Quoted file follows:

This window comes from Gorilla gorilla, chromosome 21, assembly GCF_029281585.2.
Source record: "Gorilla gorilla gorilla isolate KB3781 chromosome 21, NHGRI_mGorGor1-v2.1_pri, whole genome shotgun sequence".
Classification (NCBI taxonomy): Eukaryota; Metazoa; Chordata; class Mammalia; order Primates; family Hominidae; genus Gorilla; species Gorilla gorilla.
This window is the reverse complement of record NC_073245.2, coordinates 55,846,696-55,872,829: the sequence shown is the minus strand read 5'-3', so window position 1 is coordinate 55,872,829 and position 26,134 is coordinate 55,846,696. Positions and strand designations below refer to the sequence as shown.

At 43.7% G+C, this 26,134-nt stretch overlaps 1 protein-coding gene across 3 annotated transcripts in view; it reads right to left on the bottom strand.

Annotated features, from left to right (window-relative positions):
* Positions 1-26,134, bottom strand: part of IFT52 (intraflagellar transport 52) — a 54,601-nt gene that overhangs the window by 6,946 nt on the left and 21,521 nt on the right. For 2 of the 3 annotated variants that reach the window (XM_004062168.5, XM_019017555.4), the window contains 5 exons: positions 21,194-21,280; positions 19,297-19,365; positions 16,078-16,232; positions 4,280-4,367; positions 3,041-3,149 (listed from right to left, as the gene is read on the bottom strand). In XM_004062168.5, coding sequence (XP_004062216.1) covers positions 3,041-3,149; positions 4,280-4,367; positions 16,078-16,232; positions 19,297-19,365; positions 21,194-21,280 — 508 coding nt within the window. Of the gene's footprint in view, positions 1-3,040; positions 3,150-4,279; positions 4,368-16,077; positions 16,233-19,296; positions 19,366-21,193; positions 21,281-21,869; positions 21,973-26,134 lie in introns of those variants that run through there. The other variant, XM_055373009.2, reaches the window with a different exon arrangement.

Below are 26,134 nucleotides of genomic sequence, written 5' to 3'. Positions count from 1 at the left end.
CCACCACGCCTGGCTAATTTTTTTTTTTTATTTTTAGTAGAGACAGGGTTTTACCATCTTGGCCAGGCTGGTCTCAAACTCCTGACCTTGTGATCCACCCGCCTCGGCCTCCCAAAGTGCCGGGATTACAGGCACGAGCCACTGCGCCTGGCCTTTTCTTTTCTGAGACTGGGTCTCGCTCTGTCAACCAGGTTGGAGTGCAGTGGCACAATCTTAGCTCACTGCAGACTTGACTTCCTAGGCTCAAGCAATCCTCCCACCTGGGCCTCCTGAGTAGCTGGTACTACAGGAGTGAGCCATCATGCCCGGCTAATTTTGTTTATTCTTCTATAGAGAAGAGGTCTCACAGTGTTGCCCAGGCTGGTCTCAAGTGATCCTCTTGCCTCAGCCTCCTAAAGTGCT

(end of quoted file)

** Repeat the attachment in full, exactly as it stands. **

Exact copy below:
This window comes from Gorilla gorilla, chromosome 21, assembly GCF_029281585.2.
Source record: "Gorilla gorilla gorilla isolate KB3781 chromosome 21, NHGRI_mGorGor1-v2.1_pri, whole genome shotgun sequence".
Classification (NCBI taxonomy): Eukaryota; Metazoa; Chordata; class Mammalia; order Primates; family Hominidae; genus Gorilla; species Gorilla gorilla.
This window is the reverse complement of record NC_073245.2, coordinates 55,846,696-55,872,829: the sequence shown is the minus strand read 5'-3', so window position 1 is coordinate 55,872,829 and position 26,134 is coordinate 55,846,696. Positions and strand designations below refer to the sequence as shown.

At 43.7% G+C, this 26,134-nt stretch overlaps 1 protein-coding gene across 3 annotated transcripts in view; it reads right to left on the bottom strand.

Annotated features, from left to right (window-relative positions):
* Positions 1-26,134, bottom strand: part of IFT52 (intraflagellar transport 52) — a 54,601-nt gene that overhangs the window by 6,946 nt on the left and 21,521 nt on the right. For 2 of the 3 annotated variants that reach the window (XM_004062168.5, XM_019017555.4), the window contains 5 exons: positions 21,194-21,280; positions 19,297-19,365; positions 16,078-16,232; positions 4,280-4,367; positions 3,041-3,149 (listed from right to left, as the gene is read on the bottom strand). In XM_004062168.5, coding sequence (XP_004062216.1) covers positions 3,041-3,149; positions 4,280-4,367; positions 16,078-16,232; positions 19,297-19,365; positions 21,194-21,280 — 508 coding nt within the window. Of the gene's footprint in view, positions 1-3,040; positions 3,150-4,279; positions 4,368-16,077; positions 16,233-19,296; positions 19,366-21,193; positions 21,281-21,869; positions 21,973-26,134 lie in introns of those variants that run through there. The other variant, XM_055373009.2, reaches the window with a different exon arrangement.

Below are 26,134 nucleotides of genomic sequence, written 5' to 3'. Positions count from 1 at the left end.
CCACCACGCCTGGCTAATTTTTTTTTTTTATTTTTAGTAGAGACAGGGTTTTACCATCTTGGCCAGGCTGGTCTCAAACTCCTGACCTTGTGATCCACCCGCCTCGGCCTCCCAAAGTGCCGGGATTACAGGCACGAGCCACTGCGCCTGGCCTTTTCTTTTCTGAGACTGGGTCTCGCTCTGTCAACCAGGTTGGAGTGCAGTGGCACAATCTTAGCTCACTGCAGACTTGACTTCCTAGGCTCAAGCAATCCTCCCACCTGGGCCTCCTGAGTAGCTGGTACTACAGGAGTGAGCCATCATGCCCGGCTAATTTTGTTTATTCTTCTATAGAGAAGAGGTCTCACAGTGTTGCCCAGGCTGGTCTCAAGTGATCCTCTTGCCTCAGCCTCCTAAAGTGCT